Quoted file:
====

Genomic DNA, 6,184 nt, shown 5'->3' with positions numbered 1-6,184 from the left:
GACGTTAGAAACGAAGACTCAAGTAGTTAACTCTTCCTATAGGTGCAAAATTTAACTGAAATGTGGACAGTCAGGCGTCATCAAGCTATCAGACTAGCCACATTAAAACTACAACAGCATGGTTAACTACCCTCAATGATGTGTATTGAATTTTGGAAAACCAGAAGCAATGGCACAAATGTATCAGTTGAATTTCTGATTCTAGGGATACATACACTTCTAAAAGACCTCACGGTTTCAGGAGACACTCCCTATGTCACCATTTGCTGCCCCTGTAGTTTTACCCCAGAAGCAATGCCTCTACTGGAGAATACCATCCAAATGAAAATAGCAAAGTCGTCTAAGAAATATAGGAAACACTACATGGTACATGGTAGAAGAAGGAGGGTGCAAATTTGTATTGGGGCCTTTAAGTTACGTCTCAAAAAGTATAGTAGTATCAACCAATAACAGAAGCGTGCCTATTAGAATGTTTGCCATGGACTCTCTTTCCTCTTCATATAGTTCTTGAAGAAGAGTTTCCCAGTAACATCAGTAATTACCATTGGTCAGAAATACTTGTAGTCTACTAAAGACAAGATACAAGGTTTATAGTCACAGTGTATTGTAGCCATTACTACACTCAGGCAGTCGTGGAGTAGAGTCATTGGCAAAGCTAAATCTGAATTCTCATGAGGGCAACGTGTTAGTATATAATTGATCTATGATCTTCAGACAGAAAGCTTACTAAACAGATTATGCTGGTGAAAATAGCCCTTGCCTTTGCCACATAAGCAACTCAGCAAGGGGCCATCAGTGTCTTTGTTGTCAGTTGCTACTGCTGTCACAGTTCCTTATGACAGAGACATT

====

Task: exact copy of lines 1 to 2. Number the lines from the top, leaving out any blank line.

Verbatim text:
Genomic DNA, 6,184 nt, shown 5'->3' with positions numbered 1-6,184 from the left:
GACGTTAGAAACGAAGACTCAAGTAGTTAACTCTTCCTATAGGTGCAAAATTTAACTGAAATGTGGACAGTCAGGCGTCATCAAGCTATCAGACTAGCCACATTAAAACTACAACAGCATGGTTAACTACCCTCAATGATGTGTATTGAATTTTGGAAAACCAGAAGCAATGGCACAAATGTATCAGTTGAATTTCTGATTCTAGGGATACATACACTTCTAAAAGACCTCACGGTTTCAGGAGACACTCCCTATGTCACCATTTGCTGCCCCTGTAGTTTTACCCCAGAAGCAATGCCTCTACTGGAGAATACCATCCAAATGAAAATAGCAAAGTCGTCTAAGAAATATAGGAAACACTACATGGTACATGGTAGAAGAAGGAGGGTGCAAATTTGTATTGGGGCCTTTAAGTTACGTCTCAAAAAGTATAGTAGTATCAACCAATAACAGAAGCGTGCCTATTAGAATGTTTGCCATGGACTCTCTTTCCTCTTCATATAGTTCTTGAAGAAGAGTTTCCCAGTAACATCAGTAATTACCATTGGTCAGAAATACTTGTAGTCTACTAAAGACAAGATACAAGGTTTATAGTCACAGTGTATTGTAGCCATTACTACACTCAGGCAGTCGTGGAGTAGAGTCATTGGCAAAGCTAAATCTGAATTCTCATGAGGGCAACGTGTTAGTATATAATTGATCTATGATCTTCAGACAGAAAGCTTACTAAACAGATTATGCTGGTGAAAATAGCCCTTGCCTTTGCCACATAAGCAACTCAGCAAGGGGCCATCAGTGTCTTTGTTGTCAGTTGCTACTGCTGTCACAGTTCCTTATGACAGAGACATT